Wednesday, April 3, 2013
Efficient Creativity. How to write while not writing and other tips...
(Originally published in August or so of 2009 or so...)
I've butchered this Norman Mailer quote many times in my life. But here it is in full:
"Over the years, I’ve found one rule. It is the only one I give on those occasions when I talk about writing. A simple rule. If you tell yourself you are going to be at your desk tomorrow, you are by that declaration asking your unconscious to prepare the material. You are, in effect, contracting to pick up such valuables at a given time. Count on me, you are saying to a few forces below: I will be there to write." (The Spooky Art: Some Thoughts on Writing, Random House, 2003)
If I had just one rule, I'd say that I believe in the commitment, in doing right by the commitment. In short, I believe in showing up.
With four kids and a university teaching gig, I've had to learn how to be efficient, creatively-speaking. My thoughts on this might apply to ANYONE in the arts or the art of politics, business, science ... anywhere there's the need for reflection, problem-solving ... musing.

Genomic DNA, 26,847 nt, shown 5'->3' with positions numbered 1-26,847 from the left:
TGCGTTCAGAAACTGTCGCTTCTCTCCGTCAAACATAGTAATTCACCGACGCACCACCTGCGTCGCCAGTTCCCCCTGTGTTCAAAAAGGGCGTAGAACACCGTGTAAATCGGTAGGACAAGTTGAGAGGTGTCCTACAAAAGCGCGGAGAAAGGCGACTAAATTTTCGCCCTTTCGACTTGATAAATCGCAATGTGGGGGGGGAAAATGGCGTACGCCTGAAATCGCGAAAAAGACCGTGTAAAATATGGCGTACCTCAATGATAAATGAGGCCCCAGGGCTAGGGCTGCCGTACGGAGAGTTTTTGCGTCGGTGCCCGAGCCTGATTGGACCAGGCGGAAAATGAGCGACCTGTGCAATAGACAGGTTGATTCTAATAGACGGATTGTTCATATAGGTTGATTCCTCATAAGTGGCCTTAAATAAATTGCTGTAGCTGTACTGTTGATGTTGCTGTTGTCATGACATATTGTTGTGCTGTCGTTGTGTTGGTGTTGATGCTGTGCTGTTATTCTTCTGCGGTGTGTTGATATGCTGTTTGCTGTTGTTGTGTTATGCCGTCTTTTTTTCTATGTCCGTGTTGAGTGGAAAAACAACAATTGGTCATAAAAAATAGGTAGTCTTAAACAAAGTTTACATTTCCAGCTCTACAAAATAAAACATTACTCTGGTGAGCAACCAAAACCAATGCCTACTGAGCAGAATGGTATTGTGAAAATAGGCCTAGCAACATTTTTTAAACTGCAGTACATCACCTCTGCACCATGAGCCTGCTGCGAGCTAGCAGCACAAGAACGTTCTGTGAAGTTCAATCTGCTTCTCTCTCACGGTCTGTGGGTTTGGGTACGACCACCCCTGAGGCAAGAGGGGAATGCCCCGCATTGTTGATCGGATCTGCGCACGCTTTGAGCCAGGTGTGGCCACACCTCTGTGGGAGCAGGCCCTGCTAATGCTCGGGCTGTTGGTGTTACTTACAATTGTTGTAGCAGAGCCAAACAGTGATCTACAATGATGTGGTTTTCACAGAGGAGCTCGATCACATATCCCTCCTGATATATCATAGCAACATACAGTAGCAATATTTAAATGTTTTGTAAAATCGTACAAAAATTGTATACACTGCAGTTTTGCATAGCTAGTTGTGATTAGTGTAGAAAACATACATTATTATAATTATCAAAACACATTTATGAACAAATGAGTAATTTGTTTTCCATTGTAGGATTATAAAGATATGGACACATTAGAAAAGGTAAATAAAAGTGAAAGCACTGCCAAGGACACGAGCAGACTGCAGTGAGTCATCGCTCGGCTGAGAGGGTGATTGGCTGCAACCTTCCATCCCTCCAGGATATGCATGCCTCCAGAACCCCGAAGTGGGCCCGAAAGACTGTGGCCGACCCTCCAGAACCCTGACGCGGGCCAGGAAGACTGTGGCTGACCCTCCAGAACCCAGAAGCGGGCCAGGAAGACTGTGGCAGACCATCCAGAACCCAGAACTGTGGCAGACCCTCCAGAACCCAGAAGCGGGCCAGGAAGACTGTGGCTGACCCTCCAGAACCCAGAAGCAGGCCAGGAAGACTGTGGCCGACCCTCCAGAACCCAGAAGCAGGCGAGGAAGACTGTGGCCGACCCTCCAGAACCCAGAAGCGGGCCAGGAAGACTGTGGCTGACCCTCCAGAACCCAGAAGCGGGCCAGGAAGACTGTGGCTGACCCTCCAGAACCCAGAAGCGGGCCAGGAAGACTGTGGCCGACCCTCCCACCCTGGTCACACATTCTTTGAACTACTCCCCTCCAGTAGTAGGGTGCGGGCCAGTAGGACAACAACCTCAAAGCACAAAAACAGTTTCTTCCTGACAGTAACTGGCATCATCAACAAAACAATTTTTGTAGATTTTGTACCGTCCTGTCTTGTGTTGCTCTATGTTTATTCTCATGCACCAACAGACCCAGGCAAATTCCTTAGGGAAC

When I had my first child, I was only twenty-five, but I'd been publishing stories for a few years. We were living well below the poverty level. No money to pay sitters. And I didn't write for thirteen months. (Eventually I went to two colonies -- VCCA and Ragdale. I'm hugely grateful for those opportunities.)
I realized later that the problem wasn't that I'd lost writing time. I could scrape time up from the dusty corners of the room and make bits here and there ... But when I got there, I felt lost, distracted. I feared starting because I wasn't sure I'd be able to stop. I feared starting because I was terrified of admitting to my desire to write. Instead I denied my wanting because to want and not to then be able to write is torturous.
Eventually, I had to give in. I had to let myself want and then I had to find the time to write.
For me it came to this: If I didn't write, I would resent my children. And if I didn't have children in order to have more time to write, I'd resent my writing.